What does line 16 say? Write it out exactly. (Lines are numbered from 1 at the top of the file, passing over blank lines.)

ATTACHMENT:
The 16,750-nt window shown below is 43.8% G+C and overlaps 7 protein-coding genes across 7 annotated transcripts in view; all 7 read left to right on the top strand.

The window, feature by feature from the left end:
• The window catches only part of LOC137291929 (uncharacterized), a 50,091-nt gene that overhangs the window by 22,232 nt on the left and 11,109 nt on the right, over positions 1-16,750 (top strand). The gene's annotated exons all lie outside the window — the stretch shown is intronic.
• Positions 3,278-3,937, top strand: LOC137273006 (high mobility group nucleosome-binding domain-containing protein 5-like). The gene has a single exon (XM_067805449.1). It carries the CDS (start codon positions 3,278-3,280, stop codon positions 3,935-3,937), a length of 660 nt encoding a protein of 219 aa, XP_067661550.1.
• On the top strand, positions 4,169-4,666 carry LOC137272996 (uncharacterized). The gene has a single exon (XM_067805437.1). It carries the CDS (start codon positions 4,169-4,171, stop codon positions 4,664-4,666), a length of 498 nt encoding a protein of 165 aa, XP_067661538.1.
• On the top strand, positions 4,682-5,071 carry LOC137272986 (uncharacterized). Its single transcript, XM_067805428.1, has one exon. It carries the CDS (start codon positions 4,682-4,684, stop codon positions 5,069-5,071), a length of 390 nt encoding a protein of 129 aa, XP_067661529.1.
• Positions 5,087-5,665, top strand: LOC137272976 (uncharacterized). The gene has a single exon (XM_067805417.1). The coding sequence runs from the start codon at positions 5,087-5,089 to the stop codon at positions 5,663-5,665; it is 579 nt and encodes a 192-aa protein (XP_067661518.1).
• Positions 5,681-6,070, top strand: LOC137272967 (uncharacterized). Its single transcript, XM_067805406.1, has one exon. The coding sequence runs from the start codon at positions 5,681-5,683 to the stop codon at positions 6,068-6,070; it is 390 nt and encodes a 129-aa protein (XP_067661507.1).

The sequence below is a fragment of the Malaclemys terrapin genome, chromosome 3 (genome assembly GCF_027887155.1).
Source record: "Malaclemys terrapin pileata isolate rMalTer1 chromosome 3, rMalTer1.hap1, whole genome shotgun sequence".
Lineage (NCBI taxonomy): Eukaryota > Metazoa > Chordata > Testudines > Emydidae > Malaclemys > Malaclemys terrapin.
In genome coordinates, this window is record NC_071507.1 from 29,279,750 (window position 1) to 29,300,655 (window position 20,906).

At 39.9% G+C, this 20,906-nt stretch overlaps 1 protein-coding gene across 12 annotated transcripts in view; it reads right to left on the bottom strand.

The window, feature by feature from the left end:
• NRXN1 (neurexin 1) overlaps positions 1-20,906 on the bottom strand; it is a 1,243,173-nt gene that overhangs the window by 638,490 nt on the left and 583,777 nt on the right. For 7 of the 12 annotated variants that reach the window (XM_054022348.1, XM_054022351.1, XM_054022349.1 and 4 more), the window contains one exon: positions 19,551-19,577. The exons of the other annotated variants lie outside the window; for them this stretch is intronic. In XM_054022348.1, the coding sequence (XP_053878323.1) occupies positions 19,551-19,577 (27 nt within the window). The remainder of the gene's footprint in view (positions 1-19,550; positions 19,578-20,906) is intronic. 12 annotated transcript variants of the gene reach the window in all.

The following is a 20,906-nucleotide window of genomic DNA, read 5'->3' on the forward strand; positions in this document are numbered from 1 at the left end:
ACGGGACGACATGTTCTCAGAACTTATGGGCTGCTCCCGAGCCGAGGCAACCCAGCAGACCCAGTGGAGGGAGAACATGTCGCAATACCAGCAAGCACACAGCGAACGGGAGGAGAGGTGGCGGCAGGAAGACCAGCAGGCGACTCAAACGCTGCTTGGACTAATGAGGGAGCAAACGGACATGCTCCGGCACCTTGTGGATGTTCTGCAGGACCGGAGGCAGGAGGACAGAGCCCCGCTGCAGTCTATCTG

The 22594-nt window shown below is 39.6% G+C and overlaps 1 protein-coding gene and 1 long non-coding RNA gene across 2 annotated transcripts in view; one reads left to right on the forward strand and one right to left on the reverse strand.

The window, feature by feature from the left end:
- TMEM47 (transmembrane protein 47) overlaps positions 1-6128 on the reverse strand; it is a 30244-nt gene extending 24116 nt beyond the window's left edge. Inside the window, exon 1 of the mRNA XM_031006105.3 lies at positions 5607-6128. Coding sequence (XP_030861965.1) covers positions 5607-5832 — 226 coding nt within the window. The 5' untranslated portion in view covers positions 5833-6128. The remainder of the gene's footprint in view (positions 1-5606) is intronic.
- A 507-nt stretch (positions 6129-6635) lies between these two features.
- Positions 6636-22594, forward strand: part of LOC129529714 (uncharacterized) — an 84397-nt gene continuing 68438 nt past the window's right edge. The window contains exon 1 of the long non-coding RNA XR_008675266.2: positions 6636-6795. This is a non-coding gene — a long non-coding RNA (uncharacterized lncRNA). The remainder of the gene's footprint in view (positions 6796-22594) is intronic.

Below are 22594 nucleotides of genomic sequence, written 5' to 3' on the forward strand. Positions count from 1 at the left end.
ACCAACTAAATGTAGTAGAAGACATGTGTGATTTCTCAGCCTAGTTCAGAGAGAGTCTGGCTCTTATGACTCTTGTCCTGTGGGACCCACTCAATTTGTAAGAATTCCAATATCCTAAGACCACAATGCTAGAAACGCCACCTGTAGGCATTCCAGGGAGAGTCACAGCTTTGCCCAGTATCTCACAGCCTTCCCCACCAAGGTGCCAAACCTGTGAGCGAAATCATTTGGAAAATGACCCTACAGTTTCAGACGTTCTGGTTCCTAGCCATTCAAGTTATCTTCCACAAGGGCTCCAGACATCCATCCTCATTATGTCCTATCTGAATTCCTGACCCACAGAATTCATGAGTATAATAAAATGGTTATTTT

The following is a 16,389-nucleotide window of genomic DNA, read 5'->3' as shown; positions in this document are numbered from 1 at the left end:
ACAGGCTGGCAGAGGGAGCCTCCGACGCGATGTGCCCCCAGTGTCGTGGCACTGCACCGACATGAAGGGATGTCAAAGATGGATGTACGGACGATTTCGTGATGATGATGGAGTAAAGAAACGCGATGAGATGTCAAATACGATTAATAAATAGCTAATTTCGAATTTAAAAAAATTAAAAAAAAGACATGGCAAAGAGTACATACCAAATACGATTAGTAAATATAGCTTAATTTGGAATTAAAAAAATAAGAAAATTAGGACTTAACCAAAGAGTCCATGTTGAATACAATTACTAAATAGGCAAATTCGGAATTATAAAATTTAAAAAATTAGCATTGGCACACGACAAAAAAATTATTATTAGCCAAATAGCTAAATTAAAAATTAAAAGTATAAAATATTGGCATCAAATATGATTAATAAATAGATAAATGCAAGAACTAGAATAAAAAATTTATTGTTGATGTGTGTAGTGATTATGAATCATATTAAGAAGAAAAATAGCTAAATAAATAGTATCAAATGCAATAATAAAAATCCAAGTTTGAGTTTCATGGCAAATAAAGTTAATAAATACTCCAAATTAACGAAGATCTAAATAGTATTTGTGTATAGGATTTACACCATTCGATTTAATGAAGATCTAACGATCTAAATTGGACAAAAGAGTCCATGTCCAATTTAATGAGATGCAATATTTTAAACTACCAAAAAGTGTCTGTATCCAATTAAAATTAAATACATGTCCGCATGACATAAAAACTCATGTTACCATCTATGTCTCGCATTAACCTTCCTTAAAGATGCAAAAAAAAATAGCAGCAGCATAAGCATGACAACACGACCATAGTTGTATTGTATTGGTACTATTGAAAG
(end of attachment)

The following is a 20,906-nucleotide window of genomic DNA, read 5'->3' on the forward strand; positions in this document are numbered from 1 at the left end: